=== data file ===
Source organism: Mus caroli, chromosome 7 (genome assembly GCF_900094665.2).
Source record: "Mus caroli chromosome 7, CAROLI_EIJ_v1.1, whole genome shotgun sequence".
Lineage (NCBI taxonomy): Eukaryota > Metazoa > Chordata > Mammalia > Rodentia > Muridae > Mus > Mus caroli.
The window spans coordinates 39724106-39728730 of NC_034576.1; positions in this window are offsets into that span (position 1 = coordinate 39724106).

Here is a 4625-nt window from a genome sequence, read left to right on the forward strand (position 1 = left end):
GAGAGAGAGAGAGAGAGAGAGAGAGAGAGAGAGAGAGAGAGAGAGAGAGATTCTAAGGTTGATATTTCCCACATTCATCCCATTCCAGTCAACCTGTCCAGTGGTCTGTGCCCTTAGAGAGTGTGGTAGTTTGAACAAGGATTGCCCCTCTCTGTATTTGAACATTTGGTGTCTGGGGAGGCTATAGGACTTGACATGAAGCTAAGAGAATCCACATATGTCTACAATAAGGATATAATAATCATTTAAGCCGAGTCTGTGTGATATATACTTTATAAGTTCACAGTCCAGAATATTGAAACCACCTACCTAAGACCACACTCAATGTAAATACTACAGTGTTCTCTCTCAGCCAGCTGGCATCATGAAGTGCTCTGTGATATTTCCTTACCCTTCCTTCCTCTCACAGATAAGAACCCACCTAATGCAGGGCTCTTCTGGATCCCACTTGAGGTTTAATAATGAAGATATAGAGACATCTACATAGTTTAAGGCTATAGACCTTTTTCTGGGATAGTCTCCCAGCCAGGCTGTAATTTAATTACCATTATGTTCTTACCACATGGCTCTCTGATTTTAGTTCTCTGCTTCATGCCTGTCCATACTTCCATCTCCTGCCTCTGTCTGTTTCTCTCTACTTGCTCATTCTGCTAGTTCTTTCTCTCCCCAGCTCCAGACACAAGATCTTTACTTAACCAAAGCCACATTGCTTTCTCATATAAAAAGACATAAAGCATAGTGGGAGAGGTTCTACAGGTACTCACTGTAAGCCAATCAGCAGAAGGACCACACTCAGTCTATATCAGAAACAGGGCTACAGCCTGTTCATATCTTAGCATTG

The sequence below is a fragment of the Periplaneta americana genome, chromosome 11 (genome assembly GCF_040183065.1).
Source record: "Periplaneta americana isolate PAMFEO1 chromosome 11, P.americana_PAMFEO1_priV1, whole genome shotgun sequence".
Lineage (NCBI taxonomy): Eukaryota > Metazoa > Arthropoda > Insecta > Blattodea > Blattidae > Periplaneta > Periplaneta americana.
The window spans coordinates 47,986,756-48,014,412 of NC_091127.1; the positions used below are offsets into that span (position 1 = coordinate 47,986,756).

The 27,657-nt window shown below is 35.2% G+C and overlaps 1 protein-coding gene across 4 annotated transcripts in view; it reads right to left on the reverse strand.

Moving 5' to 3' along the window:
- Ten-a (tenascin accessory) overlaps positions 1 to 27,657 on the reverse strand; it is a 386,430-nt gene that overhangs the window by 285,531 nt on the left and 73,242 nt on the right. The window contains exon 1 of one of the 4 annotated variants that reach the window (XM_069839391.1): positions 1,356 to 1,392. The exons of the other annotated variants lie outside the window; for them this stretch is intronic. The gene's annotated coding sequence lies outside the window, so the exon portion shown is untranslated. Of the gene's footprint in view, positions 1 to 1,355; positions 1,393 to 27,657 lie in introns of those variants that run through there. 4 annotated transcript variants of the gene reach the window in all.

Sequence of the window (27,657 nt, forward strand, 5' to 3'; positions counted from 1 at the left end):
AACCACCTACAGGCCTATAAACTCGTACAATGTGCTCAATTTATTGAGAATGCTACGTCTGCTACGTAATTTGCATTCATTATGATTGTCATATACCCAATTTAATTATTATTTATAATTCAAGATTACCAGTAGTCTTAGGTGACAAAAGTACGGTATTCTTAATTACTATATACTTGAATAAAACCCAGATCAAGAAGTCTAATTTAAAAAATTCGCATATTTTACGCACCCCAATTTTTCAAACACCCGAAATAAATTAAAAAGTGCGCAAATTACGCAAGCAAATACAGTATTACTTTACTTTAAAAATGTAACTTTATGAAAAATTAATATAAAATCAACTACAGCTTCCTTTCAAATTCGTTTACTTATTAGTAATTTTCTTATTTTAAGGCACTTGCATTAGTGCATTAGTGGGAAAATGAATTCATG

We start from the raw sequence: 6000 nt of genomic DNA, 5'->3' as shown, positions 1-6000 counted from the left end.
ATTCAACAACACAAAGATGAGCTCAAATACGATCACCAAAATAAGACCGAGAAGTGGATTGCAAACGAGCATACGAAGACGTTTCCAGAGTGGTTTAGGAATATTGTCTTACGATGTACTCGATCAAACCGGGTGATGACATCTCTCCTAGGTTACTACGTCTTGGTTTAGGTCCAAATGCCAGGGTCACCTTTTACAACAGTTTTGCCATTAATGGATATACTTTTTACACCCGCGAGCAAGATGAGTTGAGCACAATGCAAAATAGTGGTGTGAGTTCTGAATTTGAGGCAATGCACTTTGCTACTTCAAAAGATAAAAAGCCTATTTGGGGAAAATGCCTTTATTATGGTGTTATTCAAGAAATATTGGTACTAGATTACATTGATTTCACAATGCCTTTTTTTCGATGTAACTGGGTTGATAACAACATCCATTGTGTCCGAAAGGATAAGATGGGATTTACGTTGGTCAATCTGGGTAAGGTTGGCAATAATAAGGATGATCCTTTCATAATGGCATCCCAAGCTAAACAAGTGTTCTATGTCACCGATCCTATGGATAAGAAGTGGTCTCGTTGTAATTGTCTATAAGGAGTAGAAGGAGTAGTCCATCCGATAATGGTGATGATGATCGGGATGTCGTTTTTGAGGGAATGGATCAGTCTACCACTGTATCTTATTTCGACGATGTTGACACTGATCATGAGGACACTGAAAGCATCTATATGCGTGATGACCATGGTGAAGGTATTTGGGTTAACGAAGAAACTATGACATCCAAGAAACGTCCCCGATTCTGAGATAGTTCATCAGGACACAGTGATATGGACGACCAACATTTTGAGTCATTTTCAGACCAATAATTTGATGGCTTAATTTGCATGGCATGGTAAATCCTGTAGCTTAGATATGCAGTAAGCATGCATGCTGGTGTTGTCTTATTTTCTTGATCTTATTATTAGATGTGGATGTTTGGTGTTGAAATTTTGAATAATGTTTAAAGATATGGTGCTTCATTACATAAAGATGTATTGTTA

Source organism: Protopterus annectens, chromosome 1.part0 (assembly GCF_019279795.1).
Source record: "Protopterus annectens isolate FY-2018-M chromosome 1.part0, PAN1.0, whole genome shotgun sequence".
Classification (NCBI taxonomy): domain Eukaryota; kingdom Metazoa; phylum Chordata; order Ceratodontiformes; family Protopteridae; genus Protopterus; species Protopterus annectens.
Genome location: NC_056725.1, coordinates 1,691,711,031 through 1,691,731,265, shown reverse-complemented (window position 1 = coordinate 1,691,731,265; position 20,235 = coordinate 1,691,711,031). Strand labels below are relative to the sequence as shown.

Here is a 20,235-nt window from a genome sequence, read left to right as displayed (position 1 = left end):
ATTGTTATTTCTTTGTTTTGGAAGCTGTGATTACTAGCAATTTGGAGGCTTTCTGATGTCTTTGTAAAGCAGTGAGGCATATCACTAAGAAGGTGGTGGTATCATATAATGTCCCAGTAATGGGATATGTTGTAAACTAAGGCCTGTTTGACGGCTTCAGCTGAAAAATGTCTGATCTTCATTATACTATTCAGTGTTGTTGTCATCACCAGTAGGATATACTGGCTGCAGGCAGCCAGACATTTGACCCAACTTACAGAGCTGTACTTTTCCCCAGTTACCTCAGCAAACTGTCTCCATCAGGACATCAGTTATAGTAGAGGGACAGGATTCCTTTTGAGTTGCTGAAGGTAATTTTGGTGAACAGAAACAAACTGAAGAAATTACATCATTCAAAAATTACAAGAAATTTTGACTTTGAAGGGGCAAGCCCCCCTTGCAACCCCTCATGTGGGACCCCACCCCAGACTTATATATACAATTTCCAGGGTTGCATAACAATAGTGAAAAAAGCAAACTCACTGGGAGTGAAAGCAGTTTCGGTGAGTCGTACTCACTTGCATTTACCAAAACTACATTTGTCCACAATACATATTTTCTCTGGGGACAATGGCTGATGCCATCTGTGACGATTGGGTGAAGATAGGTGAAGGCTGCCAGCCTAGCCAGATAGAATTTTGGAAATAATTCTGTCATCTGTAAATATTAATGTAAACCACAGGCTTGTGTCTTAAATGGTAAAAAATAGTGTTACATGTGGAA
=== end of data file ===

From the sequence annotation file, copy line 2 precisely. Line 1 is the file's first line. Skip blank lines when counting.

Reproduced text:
Source record: "Mus caroli chromosome 7, CAROLI_EIJ_v1.1, whole genome shotgun sequence".